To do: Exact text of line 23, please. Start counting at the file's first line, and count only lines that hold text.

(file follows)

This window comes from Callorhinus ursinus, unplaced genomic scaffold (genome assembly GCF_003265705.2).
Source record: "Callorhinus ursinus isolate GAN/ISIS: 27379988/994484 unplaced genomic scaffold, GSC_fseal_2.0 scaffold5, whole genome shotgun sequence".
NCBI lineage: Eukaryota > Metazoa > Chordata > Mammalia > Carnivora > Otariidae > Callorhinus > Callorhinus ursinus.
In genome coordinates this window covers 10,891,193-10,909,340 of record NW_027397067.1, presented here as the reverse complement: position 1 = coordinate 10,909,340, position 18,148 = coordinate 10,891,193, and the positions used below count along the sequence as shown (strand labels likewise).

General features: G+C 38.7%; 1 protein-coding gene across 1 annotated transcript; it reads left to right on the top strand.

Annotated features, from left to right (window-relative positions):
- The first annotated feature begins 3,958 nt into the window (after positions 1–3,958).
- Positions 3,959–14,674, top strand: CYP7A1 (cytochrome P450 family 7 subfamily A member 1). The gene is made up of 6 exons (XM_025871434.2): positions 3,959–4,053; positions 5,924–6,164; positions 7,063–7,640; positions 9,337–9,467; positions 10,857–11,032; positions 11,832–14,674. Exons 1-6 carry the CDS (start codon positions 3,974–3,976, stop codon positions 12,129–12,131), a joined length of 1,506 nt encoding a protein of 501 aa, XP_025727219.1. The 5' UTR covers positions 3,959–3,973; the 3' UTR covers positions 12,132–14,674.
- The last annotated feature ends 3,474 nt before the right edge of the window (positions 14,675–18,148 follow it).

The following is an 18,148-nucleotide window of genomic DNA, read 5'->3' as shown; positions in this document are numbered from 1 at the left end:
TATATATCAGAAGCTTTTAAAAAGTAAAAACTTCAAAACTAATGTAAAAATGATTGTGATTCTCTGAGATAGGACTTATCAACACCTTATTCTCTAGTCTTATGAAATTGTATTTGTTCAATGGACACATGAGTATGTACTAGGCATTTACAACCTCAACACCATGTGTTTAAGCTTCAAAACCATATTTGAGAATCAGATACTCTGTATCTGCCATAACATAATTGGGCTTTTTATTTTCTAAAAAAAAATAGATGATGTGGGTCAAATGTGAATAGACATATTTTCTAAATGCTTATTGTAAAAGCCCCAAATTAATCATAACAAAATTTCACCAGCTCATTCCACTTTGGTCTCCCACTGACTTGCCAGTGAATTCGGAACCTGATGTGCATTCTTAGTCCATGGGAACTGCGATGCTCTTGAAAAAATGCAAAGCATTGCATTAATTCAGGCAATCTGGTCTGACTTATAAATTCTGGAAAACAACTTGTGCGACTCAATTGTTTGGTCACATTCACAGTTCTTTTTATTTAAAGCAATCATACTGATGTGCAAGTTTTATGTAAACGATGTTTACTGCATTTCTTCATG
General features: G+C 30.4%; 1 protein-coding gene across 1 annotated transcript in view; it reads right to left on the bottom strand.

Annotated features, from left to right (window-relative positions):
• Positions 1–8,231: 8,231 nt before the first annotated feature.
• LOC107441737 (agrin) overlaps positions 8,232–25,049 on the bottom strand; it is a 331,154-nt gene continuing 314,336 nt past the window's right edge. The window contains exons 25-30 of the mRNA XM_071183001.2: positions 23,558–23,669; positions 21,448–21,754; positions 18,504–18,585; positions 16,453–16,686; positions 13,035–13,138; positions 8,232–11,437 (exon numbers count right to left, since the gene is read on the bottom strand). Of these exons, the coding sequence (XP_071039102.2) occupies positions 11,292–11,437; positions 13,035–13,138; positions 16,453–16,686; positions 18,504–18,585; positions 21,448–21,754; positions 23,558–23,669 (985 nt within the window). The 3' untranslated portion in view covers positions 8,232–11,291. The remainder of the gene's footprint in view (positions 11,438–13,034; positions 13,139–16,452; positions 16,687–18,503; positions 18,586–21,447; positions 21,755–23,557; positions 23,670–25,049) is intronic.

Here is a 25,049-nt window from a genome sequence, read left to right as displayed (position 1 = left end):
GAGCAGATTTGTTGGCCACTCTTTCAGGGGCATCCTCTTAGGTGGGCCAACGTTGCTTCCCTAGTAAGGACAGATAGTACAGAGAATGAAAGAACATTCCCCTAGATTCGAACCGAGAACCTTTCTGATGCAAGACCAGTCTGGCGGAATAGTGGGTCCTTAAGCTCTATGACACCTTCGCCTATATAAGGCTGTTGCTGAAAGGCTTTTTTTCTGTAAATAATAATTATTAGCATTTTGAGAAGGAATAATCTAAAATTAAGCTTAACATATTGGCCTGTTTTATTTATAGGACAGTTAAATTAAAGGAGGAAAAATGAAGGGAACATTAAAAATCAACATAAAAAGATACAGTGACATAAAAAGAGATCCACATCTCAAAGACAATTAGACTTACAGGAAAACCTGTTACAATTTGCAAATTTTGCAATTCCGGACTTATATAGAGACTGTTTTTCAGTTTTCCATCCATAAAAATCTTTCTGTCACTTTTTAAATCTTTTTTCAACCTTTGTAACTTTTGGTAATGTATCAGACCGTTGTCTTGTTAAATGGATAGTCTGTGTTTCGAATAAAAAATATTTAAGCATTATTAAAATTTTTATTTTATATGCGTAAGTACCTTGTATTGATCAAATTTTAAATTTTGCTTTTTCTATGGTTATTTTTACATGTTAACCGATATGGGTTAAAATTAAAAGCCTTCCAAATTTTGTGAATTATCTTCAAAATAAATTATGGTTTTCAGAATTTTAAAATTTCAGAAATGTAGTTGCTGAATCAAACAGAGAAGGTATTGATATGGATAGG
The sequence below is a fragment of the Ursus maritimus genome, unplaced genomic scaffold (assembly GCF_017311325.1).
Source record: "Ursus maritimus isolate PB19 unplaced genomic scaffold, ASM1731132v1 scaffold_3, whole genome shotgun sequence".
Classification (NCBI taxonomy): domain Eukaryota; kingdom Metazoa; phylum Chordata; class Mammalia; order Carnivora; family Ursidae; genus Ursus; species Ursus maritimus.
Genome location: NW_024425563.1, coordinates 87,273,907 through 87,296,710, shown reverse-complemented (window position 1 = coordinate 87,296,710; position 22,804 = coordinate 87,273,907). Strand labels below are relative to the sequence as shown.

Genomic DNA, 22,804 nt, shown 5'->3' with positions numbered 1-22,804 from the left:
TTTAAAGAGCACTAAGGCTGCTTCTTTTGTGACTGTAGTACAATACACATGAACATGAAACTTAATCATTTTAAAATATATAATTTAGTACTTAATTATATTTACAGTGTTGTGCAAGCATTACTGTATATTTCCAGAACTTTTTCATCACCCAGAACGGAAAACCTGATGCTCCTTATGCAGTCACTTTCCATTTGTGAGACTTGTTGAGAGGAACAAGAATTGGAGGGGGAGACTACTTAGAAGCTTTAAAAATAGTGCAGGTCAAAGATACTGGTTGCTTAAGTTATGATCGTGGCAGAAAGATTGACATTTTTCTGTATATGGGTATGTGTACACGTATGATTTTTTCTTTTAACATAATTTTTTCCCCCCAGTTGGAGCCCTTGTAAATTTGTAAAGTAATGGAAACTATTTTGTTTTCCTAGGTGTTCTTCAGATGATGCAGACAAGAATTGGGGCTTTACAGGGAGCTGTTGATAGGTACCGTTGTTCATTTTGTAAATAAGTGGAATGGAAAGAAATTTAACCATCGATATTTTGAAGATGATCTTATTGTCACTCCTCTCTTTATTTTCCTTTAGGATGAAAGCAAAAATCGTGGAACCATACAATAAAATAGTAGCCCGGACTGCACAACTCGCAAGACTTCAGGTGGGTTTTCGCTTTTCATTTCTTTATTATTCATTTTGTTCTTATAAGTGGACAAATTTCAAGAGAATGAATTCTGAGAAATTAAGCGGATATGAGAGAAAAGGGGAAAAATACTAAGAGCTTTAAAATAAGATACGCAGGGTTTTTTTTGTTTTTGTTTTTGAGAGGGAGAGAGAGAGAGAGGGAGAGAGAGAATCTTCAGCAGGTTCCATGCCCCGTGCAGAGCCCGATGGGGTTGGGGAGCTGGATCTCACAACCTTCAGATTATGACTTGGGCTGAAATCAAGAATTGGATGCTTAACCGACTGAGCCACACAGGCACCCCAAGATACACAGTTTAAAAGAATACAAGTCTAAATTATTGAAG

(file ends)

TTTAAAGAGCACTAAGGCTGCTTCTTTTGTGACTGTAGTACAATACACATGAACATGAAACTTAATCATTTTAAAATATATAATTTAGTACTTAATTATATTTACAGTGTTGTGCAAGCATTACTGTATATTTCCAGAACTTTTTCATCACCCAGAACGGAAAACCTGATGCTCCTTATGCAGTCACTTTCCATTTGTGAGACTTGTTGAGAGGAACAAGAATTGGAGGGGGAGACTACTTAGAAGCTTTAAAAATAGTGCAGGTCAAAGATACTGGTTGCTTAAGTTATGATCGTGGCAGAAAGATTGACATTTTTCTGTATATGGGTATGTGTACACGTATGATTTTTTCTTTTAACATAATTTTTTCCCCCCAGTTGGAGCCCTTGTAAATTTGTAAAGTAATGGAAACTATTTTGTTTTCCTAGGTGTTCTTCAGATGATGCAGACAAGAATTGGGGCTTTACAGGGAGCTGTTGATAGGTACCGTTGTTCATTTTGTAAATAAGTGGAATGGAAAGAAATTTAACCATCGATATTTTGAAGATGATCTTATTGTCACTCCTCTCTTTATTTTCCTTTAGGATGAAAGCAAAAATCGTGGAACCATACAATAAAATAGTAGCCCGGACTGCACAACTCGCAAGACTTCAGGTGGGTTTTCGCTTTTCATTTCTTTATTATTCATTTTGTTCTTATAAGTGGACAAATTTCAAGAGAATGAATTCTGAGAAATTAAGCGGATATGAGAGAAAAGGGGAAAAATACTAAGAGCTTTAAAATAAGATACGCAGGGTTTTTTTTGTTTTTGTTTTTGAGAGGGAGAGAGAGAGAGAGGGAGAGAGAGAATCTTCAGCAGGTTCCATGCCCCGTGCAGAGCCCGATGGGGTTGGGGAGCTGGATCTCACAACCTTCAGATTATGACTTGGGCTGAAATCAAGAATTGGATGCTTAACCGACTGAGCCACACAGGCACCCCAAGATACACAGTTTAAAAGAATACAAGTCTAAATTATTGAAG